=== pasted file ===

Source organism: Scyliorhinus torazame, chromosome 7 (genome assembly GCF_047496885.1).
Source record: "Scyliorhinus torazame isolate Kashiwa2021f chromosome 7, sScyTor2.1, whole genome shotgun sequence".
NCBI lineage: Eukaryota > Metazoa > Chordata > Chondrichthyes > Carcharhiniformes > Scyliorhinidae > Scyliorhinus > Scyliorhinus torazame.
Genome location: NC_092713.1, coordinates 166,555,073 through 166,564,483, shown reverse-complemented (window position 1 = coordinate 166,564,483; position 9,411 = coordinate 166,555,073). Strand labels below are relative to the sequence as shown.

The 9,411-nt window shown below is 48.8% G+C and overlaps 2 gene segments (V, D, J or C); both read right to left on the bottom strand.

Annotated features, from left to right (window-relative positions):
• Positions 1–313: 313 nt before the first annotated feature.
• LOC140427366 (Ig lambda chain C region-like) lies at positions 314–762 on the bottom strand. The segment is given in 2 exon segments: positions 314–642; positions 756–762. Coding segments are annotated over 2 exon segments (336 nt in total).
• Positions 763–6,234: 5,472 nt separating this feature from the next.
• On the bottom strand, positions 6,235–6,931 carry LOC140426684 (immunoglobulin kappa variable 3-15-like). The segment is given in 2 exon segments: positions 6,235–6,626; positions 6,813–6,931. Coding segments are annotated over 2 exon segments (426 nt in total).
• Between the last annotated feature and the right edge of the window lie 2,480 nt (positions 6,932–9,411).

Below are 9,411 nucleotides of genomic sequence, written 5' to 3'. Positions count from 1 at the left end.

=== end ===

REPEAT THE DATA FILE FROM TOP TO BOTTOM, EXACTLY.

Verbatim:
Source organism: Scyliorhinus torazame, chromosome 7 (genome assembly GCF_047496885.1).
Source record: "Scyliorhinus torazame isolate Kashiwa2021f chromosome 7, sScyTor2.1, whole genome shotgun sequence".
NCBI lineage: Eukaryota > Metazoa > Chordata > Chondrichthyes > Carcharhiniformes > Scyliorhinidae > Scyliorhinus > Scyliorhinus torazame.
Genome location: NC_092713.1, coordinates 166,555,073 through 166,564,483, shown reverse-complemented (window position 1 = coordinate 166,564,483; position 9,411 = coordinate 166,555,073). Strand labels below are relative to the sequence as shown.

The 9,411-nt window shown below is 48.8% G+C and overlaps 2 gene segments (V, D, J or C); both read right to left on the bottom strand.

Annotated features, from left to right (window-relative positions):
• Positions 1–313: 313 nt before the first annotated feature.
• LOC140427366 (Ig lambda chain C region-like) lies at positions 314–762 on the bottom strand. The segment is given in 2 exon segments: positions 314–642; positions 756–762. Coding segments are annotated over 2 exon segments (336 nt in total).
• Positions 763–6,234: 5,472 nt separating this feature from the next.
• On the bottom strand, positions 6,235–6,931 carry LOC140426684 (immunoglobulin kappa variable 3-15-like). The segment is given in 2 exon segments: positions 6,235–6,626; positions 6,813–6,931. Coding segments are annotated over 2 exon segments (426 nt in total).
• Between the last annotated feature and the right edge of the window lie 2,480 nt (positions 6,932–9,411).

Below are 9,411 nucleotides of genomic sequence, written 5' to 3'. Positions count from 1 at the left end.